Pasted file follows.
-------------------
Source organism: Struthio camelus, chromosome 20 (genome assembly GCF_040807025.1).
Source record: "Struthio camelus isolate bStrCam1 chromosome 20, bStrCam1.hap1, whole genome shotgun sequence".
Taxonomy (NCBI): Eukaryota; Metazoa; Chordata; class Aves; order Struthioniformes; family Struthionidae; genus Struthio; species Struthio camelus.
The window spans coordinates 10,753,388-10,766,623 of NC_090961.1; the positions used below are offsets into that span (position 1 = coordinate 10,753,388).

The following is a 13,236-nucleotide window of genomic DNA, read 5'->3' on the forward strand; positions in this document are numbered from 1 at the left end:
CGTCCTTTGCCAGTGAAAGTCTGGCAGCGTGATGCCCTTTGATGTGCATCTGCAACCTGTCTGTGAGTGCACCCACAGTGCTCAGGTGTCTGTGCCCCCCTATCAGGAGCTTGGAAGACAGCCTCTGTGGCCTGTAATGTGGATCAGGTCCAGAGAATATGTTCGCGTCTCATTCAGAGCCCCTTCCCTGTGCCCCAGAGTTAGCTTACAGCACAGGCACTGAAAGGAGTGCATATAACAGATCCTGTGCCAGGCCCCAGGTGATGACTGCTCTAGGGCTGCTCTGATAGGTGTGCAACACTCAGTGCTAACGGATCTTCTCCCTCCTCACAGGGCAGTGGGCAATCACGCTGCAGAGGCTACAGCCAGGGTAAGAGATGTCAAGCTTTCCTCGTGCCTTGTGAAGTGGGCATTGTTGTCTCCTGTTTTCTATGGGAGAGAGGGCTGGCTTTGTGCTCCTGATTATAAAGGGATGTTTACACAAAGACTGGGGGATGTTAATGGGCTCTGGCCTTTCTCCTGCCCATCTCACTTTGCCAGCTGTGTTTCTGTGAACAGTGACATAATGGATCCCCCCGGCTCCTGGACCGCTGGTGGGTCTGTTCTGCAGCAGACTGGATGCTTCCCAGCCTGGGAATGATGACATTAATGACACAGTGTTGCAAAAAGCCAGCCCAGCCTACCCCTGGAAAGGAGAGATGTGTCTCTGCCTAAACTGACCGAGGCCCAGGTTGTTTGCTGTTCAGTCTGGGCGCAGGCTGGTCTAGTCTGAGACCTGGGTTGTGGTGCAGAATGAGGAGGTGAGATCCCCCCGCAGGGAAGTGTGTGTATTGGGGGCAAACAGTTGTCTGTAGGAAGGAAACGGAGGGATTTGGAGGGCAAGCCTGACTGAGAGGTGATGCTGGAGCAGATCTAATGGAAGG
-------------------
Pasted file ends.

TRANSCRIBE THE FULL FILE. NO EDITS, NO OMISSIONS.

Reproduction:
Source organism: Struthio camelus, chromosome 20 (genome assembly GCF_040807025.1).
Source record: "Struthio camelus isolate bStrCam1 chromosome 20, bStrCam1.hap1, whole genome shotgun sequence".
Taxonomy (NCBI): Eukaryota; Metazoa; Chordata; class Aves; order Struthioniformes; family Struthionidae; genus Struthio; species Struthio camelus.
The window spans coordinates 10,753,388-10,766,623 of NC_090961.1; the positions used below are offsets into that span (position 1 = coordinate 10,753,388).

The following is a 13,236-nucleotide window of genomic DNA, read 5'->3' on the forward strand; positions in this document are numbered from 1 at the left end:
CGTCCTTTGCCAGTGAAAGTCTGGCAGCGTGATGCCCTTTGATGTGCATCTGCAACCTGTCTGTGAGTGCACCCACAGTGCTCAGGTGTCTGTGCCCCCCTATCAGGAGCTTGGAAGACAGCCTCTGTGGCCTGTAATGTGGATCAGGTCCAGAGAATATGTTCGCGTCTCATTCAGAGCCCCTTCCCTGTGCCCCAGAGTTAGCTTACAGCACAGGCACTGAAAGGAGTGCATATAACAGATCCTGTGCCAGGCCCCAGGTGATGACTGCTCTAGGGCTGCTCTGATAGGTGTGCAACACTCAGTGCTAACGGATCTTCTCCCTCCTCACAGGGCAGTGGGCAATCACGCTGCAGAGGCTACAGCCAGGGTAAGAGATGTCAAGCTTTCCTCGTGCCTTGTGAAGTGGGCATTGTTGTCTCCTGTTTTCTATGGGAGAGAGGGCTGGCTTTGTGCTCCTGATTATAAAGGGATGTTTACACAAAGACTGGGGGATGTTAATGGGCTCTGGCCTTTCTCCTGCCCATCTCACTTTGCCAGCTGTGTTTCTGTGAACAGTGACATAATGGATCCCCCCGGCTCCTGGACCGCTGGTGGGTCTGTTCTGCAGCAGACTGGATGCTTCCCAGCCTGGGAATGATGACATTAATGACACAGTGTTGCAAAAAGCCAGCCCAGCCTACCCCTGGAAAGGAGAGATGTGTCTCTGCCTAAACTGACCGAGGCCCAGGTTGTTTGCTGTTCAGTCTGGGCGCAGGCTGGTCTAGTCTGAGACCTGGGTTGTGGTGCAGAATGAGGAGGTGAGATCCCCCCGCAGGGAAGTGTGTGTATTGGGGGCAAACAGTTGTCTGTAGGAAGGAAACGGAGGGATTTGGAGGGCAAGCCTGACTGAGAGGTGATGCTGGAGCAGATCTAATGGAAGG